Morris Manning & Martin, LLP

Recent Challenges to Government Procurements Prove Successful


Many see bid protests as a common practice in government contracting. Protests frequently cause an agency to take corrective action and reconsider an award decision. However, a sustained protest is relatively uncommon. Indeed, in FY 2019, the sustain rate at the Government Accountability Office (GAO) was 13%. Last month, GAO sustained two protests, and these decisions provide useful reminders for contractors on the utility of pre-award protests and supplemental protests.

The matter of ASRC Federal Data Network Technologies, LLC; Ekagra Partners, LLC involved a pre-award protest of a task order. The solicitation contemplated a hybrid task order with both firm fixed-price (FFP) and time-and-material (T&M) elements.

Each protester raised several protest grounds, but GAO sustained the protest on one basis: the sufficiency of the information in the solicitation. As noted above, the task order would include T&M and FFP work elements, and offerors were required to allocate staff between FFP and T&M tasks and subtasks. This requirement was complicated by the fact that the performance work statement included numerous tasks and subtasks designated as both FFP and T&M. The descriptions for these tasks/subtasks did not indicate which part would be FFP and which part would be T&M. The protesters argued that the solicitation did not provide enough information for offerors to understand the required level of effort or the apportionment of that effort between the FFP and T&M areas.

GAO sustained the protests, finding that even an experienced information technology contractor would not be able to adequately understand the scope of the FFP portion of the work as compared to the T&M portion. In reaching its decision, GAO reiterated the established principle that although a solicitation need not be drafted to eliminate all uncertainties, agencies must provide offerors with sufficient detail to enable them to compete intelligently and on a relatively equal basis. The solicitation at issue did not meet that standard because it lacked sufficient information regarding task and subtask staffing. GAO rejected the agency’s argument that an offeror could address the uncertainty by setting forth a basis of estimate in its proposal, reasoning each offeror would be using its own assumptions to fill in critical information missing from the solicitation, resulting in offerors not competing on a common basis.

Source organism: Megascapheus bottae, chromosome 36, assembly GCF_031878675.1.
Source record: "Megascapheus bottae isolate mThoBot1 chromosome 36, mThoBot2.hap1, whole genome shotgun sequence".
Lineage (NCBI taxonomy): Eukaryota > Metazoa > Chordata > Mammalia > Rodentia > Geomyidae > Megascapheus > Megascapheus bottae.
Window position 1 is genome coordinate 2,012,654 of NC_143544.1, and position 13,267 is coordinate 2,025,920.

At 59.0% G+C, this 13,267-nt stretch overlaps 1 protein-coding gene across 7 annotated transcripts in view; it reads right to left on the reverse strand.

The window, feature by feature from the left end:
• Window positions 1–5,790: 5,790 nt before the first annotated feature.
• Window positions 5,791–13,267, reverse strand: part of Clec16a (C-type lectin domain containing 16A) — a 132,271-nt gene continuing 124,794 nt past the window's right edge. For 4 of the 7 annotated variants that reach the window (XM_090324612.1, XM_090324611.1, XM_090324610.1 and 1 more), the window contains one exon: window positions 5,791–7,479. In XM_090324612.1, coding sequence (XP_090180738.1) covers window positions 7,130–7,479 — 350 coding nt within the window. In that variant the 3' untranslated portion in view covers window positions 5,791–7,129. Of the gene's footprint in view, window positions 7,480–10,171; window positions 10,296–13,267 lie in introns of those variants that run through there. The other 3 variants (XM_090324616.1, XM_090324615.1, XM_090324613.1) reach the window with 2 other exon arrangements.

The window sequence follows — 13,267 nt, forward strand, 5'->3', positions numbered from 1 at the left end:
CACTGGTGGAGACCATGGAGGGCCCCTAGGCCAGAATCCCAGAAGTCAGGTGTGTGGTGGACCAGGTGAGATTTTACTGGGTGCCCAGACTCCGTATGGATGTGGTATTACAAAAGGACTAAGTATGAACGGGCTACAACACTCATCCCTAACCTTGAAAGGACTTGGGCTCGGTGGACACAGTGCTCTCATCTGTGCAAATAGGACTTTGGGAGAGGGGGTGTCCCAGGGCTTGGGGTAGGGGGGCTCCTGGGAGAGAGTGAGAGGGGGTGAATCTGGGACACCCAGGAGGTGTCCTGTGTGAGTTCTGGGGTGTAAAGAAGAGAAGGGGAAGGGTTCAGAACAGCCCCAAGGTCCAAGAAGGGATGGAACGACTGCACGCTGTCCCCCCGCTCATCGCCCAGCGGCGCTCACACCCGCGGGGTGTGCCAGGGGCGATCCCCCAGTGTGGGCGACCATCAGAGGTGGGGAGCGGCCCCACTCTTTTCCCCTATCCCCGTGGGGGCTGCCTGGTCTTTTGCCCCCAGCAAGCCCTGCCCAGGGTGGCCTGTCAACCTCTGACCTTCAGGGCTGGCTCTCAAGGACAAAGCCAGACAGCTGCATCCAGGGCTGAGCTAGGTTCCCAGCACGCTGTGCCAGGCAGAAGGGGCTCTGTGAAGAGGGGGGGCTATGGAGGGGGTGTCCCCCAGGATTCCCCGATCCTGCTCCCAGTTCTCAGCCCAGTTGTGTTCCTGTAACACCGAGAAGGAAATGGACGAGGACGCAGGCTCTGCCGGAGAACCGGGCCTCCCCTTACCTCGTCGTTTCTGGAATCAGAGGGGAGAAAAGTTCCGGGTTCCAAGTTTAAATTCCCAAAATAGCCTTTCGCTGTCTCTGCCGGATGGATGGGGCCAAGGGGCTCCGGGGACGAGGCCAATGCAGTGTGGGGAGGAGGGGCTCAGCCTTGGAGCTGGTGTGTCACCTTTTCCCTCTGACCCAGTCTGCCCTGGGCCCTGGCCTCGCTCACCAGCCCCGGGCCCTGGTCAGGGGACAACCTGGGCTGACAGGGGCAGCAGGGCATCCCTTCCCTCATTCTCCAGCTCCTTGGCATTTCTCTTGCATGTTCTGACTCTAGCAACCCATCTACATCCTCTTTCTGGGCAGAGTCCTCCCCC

This decision serves as a reminder of the value of pre-award protests. The protesters were confronted with an unclear solicitation and an agency that was unwilling to resolve the identified uncertainties. The protesters could have rolled the dice and submitted proposals based on their understanding of the requirements but may not have been selected for award. And, the protesters would not be able to challenge this aspect of the solicitation in a post-award protest. By filing formal protests, the protesters preserved their rights and will be provided with additional information to prepare their proposals.

The matter of the Leidos Innovations Corporation was the third protest in a series of protests of an Army procurement. The solicitation sought logistics support services, and as part of the procurement, offerors participated in videotaped Q&A sessions and oral presentations with agency personnel. These videotaped sessions proved to be critical in the most recent protest. The protester challenged several aspects of the evaluation, including the agency’s failure to consider information provided during the Q&A session. The agency acknowledged that the information was not considered during the evaluation but asserted that the evaluation team had reviewed the recordings and decided not to consider the recording for any offeror. The agency also acknowledged that it did not consider information provided by the awardee during interchanges but claimed there was no prejudice to the protester. To resolve the question of prejudice, GAO directed the agency to produce the complete evaluation record—including the Q&A sessions. In response, the agency admitted that the Q&A sessions had been deleted, and as a result, it was incorrect when it stated that the evaluation team had reviewed the recordings before deciding not to consider them. This admission led to a supplemental protest in which the protester argued the agency’s failure to consider the Q&A sessions and interchanges was contrary to the terms of the solicitation.

Unsurprisingly, GAO sustained the protest, finding the agency deviated from the solicitation and failed to consider information that was relevant to the offerors’ proposed approaches. As for prejudice, GAO rejected the agency’s argument, stating: “Where the agency’s source selection decision, which replaces a prior award to the protester, is based on a flawed evaluation process, we will resolve doubts concerning the prejudicial effect of the agency’s actions in favor of the protester.”   

When a protest is filed, the protester has no idea what the administrative record will contain. Experienced protest counsel closely review the evaluation record for deviations from the solicitation, inconsistencies in the evaluation, and other missteps. These newly discovered errors can provide the basis for a supplemental protest. In this case, the protester had no idea that the agency deleted the Q&A sessions when it filed its protest, but that information proved to be critical in its successful protest.

If you have questions about bid protests, you may contact any member of the MMM Government Contracts team.